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Alternative Thinking

The Illusion of Active Fixed Income Diversification

We examine popular active fixed income categories and find that a persistent overweight to high yield credit explains the majority of fixed-income managers’ active returns. We then discuss some key implications for asset owners.

Alternative Thinking

Ideas for a Low-Expected-Return World

There are different ways to achieve ambitious real return targets, but we think risk-balanced diversification across well-chosen return sources is the most reliable, strategic approach.

Alternative Thinking

2014 Capital Market Assumptions for Major Asset Classes

We present our capital market assumptions for major asset classes and explore justifiable frameworks for estimating multi-year expected returns.

Alternative Thinking

Bad Habits and Good Practices

Good investing requires good investments and good investors. We discuss the latter and address bad habits that can affect long-term performance.

Alternative Thinking

Style Premia / Bond Returns

We review how style premia have historically generated attractive long-run returns in virtually every place we have studied them, and may help reduce risk through better diversification. We then look at fixed income returns in different environments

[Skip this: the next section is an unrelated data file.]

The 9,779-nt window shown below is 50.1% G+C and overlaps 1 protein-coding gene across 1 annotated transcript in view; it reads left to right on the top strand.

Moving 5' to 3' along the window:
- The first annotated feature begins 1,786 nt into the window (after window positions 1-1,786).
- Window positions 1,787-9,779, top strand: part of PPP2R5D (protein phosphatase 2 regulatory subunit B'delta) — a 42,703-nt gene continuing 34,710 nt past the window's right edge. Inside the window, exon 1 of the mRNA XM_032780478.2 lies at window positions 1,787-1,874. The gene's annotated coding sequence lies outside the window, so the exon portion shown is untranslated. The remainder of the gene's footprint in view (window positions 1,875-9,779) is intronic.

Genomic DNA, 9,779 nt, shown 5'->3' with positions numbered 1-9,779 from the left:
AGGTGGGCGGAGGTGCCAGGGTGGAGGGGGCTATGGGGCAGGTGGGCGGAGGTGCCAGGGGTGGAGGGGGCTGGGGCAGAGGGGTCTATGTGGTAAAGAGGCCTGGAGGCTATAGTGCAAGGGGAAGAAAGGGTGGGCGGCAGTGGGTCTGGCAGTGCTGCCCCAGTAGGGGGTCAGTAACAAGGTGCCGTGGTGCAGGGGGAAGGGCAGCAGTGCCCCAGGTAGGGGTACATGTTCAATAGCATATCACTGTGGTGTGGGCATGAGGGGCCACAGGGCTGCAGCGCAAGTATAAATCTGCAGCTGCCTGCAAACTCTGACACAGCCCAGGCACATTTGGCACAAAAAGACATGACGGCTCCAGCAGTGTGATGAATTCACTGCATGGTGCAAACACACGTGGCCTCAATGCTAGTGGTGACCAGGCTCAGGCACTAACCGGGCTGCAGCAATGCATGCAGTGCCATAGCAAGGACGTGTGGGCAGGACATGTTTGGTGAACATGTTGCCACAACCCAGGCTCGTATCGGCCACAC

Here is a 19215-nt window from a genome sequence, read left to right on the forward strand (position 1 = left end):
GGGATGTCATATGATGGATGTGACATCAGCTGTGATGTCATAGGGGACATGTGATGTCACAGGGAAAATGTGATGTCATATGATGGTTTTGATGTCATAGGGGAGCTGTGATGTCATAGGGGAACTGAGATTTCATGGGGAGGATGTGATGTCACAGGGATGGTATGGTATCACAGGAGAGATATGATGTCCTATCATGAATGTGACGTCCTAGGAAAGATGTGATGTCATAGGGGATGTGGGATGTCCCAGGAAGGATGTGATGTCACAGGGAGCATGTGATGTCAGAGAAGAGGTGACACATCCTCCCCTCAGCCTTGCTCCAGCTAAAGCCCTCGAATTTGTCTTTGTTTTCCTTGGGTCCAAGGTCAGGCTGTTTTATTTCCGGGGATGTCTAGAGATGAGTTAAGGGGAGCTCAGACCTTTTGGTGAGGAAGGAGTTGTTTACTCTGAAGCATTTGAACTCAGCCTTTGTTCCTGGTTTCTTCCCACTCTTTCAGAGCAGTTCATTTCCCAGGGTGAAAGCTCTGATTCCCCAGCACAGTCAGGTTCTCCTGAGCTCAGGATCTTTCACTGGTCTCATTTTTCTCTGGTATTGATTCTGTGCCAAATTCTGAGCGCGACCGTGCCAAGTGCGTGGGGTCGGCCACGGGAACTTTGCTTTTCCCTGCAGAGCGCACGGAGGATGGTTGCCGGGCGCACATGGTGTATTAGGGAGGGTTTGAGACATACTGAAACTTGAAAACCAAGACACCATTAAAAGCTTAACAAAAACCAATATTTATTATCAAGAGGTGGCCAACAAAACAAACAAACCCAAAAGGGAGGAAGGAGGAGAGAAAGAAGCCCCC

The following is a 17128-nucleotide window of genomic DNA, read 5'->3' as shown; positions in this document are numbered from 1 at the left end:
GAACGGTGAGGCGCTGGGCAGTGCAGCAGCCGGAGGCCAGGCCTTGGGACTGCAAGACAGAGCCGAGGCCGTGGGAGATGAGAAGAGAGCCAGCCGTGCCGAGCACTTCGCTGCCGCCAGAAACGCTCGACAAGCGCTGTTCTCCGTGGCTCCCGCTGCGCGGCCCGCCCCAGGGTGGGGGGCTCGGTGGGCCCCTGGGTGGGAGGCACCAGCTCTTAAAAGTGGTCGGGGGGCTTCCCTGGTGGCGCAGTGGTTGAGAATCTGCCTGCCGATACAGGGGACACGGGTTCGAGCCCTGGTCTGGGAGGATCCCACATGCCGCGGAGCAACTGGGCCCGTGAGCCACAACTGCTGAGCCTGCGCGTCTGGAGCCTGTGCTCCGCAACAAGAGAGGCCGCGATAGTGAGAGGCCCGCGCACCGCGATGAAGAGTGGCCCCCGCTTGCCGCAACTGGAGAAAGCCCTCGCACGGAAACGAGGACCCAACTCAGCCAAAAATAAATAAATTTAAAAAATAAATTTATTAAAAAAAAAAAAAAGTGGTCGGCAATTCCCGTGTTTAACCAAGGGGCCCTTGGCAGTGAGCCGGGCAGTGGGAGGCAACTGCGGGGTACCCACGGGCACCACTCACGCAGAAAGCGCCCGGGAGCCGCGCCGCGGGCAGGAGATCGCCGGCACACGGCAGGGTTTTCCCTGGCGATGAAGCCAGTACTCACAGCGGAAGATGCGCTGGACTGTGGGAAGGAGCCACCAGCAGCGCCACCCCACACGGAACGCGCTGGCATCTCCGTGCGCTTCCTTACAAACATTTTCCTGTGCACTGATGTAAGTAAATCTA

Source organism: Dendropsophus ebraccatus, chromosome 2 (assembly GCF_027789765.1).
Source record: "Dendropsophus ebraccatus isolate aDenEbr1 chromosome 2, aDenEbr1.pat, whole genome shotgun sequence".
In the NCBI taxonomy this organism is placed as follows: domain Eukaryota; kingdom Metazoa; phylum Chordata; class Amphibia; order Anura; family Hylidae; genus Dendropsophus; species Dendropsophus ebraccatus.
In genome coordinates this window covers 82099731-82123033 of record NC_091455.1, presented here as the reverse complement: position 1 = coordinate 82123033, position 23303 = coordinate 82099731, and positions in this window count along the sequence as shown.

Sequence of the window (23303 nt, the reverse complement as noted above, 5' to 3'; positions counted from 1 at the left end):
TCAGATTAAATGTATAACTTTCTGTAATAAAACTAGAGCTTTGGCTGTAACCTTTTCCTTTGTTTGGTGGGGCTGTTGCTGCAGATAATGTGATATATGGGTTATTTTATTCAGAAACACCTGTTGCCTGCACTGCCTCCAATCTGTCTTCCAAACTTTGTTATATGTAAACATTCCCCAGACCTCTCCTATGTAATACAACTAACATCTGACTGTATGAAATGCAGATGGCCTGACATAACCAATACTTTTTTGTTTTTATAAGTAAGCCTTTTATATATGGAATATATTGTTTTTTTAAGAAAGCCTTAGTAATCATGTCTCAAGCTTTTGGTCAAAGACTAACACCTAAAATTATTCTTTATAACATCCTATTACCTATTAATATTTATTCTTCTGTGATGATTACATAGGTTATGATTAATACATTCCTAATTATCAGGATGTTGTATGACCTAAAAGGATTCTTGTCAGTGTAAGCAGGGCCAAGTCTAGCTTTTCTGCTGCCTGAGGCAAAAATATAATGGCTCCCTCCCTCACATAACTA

Alternative Thinking

Style Investing in Fixed Income

Systematic investing is often applied in equity markets but less so in fixed income. Here, we show that classic-style premia—typically applied in stock selection and equity country allocation—could have also work in fixed income markets.

Alternative Thinking

2016 Capital Market Assumptions for Major Asset Classes

We update our multi-year expected return assumptions for major stock and bond markets, and investigate expected returns for credits and commodities.

Alternative Thinking

Systematic vs. Discretionary

Systematic and fundamental investing approaches are not opposites. Both pursue the same objective and can be fundamentally-oriented. They can use similar inputs, but in different ways, to try to improve investment performance. Neither is necessarily better than the other.

White Paper

Tactical Tilts and Foregone Diversification

Investors tend to forget that tactical timing may incur a penalty: forgone diversification. We discuss that hurdle here, as well as the situations in which we would consider employing tactical timing.